We drove to Ontario this weekend past to attend a family funeral. Since then, I've been drinking cup after cup of strong black tea (milk in first) in memory of many laughter-filled, tea-fueled kitchen table conversations that spanned four decades.
Here's a little story that came from one such conversation.
Over 30 years ago, I decided to try my hand at writing. Women's fiction was booming at the time, and it seemed a likely, sensible place to break in. So I wrote 3 or 4 manuscripts and sent them to a beta reader--a family member who was also a dear friend and an avid reader of romances. After reading my most recent attempt, she bluntly announced, "Girl, you don't have a romantic bone in your body. Face it: You're weird. You should be writing science fiction or fantasy or something like that."
This thought hadn't occurred to me, but it felt right. It fit who I was, what I loved, and how I thought. The very next day, I saw a tiny ad in WRITERS' DIGEST magazine, an open call for a new story line in something called the Forgotten Realms. I put together a proposal for what would become ELSHADOW, my first novel. Serendipity, sure, but I wouldn't have been looking in this direction if someone hadn't pointed out that maybe I should.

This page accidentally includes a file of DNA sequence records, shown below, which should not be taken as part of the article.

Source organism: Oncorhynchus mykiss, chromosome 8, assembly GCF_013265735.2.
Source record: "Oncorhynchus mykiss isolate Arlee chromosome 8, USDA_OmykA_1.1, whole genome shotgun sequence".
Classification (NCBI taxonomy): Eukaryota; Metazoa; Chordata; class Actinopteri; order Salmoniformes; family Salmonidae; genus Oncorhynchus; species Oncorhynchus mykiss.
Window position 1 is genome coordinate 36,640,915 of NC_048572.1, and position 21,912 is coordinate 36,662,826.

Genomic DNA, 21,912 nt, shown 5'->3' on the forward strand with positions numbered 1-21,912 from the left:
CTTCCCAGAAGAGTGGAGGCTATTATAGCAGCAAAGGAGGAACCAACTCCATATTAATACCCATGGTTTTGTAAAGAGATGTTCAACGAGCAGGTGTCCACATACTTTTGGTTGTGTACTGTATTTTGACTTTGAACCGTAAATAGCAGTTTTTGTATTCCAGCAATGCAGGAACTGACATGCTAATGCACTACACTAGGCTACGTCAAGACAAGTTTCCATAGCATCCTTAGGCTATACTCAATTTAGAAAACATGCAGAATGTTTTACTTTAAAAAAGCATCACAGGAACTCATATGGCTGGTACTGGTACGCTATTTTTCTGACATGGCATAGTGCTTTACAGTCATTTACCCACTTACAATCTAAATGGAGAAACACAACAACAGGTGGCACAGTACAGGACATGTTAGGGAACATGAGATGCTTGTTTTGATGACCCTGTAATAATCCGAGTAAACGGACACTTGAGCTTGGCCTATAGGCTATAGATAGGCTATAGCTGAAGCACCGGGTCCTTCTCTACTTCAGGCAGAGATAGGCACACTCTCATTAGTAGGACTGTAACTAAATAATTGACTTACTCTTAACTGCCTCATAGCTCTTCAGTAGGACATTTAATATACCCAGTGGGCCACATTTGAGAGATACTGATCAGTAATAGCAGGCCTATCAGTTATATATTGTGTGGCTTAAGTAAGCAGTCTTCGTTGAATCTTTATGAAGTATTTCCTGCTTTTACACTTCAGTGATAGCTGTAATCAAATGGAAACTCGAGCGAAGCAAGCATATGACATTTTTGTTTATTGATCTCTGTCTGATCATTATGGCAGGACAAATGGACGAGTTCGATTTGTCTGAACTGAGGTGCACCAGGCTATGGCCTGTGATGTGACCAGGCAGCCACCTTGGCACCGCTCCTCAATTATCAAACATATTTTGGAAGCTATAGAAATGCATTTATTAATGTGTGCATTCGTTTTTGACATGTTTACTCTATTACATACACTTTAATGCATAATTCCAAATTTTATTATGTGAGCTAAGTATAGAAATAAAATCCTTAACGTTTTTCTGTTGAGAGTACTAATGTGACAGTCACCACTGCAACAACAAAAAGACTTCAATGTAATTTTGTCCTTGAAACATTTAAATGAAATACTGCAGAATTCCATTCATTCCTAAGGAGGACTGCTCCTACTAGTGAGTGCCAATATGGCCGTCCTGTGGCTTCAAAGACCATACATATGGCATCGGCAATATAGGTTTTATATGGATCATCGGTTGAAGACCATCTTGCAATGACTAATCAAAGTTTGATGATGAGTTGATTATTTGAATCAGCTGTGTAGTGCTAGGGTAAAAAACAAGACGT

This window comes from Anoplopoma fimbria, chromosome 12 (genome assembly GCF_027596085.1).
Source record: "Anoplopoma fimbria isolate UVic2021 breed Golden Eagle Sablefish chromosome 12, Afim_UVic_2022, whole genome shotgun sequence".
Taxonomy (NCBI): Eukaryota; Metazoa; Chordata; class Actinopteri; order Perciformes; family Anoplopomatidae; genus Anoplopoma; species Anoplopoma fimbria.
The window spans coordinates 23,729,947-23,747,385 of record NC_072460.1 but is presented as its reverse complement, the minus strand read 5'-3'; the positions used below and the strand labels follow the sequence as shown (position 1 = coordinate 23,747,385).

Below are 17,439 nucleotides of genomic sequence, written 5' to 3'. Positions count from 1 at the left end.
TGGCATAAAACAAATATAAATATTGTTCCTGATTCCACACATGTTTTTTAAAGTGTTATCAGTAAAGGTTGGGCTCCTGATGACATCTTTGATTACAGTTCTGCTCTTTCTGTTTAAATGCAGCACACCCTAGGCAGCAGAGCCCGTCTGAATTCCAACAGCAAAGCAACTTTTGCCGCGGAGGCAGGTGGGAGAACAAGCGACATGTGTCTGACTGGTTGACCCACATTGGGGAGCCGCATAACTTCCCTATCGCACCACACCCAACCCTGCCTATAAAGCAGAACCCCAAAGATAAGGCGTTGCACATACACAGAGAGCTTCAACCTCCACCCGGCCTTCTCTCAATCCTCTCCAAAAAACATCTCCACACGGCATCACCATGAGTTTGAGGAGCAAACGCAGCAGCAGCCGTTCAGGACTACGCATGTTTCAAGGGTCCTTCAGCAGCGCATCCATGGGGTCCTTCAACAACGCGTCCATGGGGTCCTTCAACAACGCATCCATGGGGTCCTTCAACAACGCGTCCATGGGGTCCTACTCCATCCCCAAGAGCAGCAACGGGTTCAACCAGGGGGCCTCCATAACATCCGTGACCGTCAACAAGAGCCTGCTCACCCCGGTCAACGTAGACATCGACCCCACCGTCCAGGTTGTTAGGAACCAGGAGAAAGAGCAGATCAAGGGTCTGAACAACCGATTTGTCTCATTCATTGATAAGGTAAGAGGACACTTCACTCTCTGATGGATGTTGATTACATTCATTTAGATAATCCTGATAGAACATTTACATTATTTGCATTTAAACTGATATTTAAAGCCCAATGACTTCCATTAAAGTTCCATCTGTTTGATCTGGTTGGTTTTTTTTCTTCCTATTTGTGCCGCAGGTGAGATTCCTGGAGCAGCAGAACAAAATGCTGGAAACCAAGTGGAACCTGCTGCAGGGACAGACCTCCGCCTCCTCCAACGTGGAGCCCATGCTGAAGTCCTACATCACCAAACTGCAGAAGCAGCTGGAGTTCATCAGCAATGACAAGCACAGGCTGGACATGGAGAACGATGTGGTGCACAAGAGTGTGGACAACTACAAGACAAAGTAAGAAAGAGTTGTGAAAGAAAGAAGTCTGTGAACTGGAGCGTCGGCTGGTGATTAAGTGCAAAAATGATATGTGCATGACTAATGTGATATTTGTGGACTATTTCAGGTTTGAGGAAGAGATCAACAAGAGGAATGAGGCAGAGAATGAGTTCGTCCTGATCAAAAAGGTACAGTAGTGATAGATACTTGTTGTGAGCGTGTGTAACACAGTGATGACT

This was a life-changing little chain of events, but as memories go, it's only about average, just one of many. The life that ended last week has enriched the lives of everyone around her in more ways than I can list, both simple and profound. I feel blessed and grateful to have known her.